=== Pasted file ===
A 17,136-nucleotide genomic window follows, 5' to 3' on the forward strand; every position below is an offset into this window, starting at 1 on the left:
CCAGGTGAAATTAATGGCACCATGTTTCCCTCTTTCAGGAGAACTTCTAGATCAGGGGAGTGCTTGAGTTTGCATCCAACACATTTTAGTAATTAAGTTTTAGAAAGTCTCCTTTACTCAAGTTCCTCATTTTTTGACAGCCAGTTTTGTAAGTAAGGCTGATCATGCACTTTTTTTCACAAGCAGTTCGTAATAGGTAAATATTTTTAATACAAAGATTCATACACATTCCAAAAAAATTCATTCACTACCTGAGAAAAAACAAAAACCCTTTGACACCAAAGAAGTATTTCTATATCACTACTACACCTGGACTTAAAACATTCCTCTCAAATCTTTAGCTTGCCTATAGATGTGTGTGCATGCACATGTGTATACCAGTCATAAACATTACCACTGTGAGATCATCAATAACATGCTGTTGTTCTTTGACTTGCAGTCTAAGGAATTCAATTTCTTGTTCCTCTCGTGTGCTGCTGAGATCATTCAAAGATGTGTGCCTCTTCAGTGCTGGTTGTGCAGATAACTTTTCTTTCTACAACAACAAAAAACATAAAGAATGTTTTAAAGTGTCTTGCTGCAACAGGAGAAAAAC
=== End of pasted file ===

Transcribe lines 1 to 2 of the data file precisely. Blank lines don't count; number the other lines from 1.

A 17,136-nucleotide genomic window follows, 5' to 3' on the forward strand; every position below is an offset into this window, starting at 1 on the left:
CCAGGTGAAATTAATGGCACCATGTTTCCCTCTTTCAGGAGAACTTCTAGATCAGGGGAGTGCTTGAGTTTGCATCCAACACATTTTAGTAATTAAGTTTTAGAAAGTCTCCTTTACTCAAGTTCCTCATTTTTTGACAGCCAGTTTTGTAAGTAAGGCTGATCATGCACTTTTTTTCACAAGCAGTTCGTAATAGGTAAATATTTTTAATACAAAGATTCATACACATTCCAAAAAAATTCATTCACTACCTGAGAAAAAACAAAAACCCTTTGACACCAAAGAAGTATTTCTATATCACTACTACACCTGGACTTAAAACATTCCTCTCAAATCTTTAGCTTGCCTATAGATGTGTGTGCATGCACATGTGTATACCAGTCATAAACATTACCACTGTGAGATCATCAATAACATGCTGTTGTTCTTTGACTTGCAGTCTAAGGAATTCAATTTCTTGTTCCTCTCGTGTGCTGCTGAGATCATTCAAAGATGTGTGCCTCTTCAGTGCTGGTTGTGCAGATAACTTTTCTTTCTACAACAACAAAAAACATAAAGAATGTTTTAAAGTGTCTTGCTGCAACAGGAGAAAAAC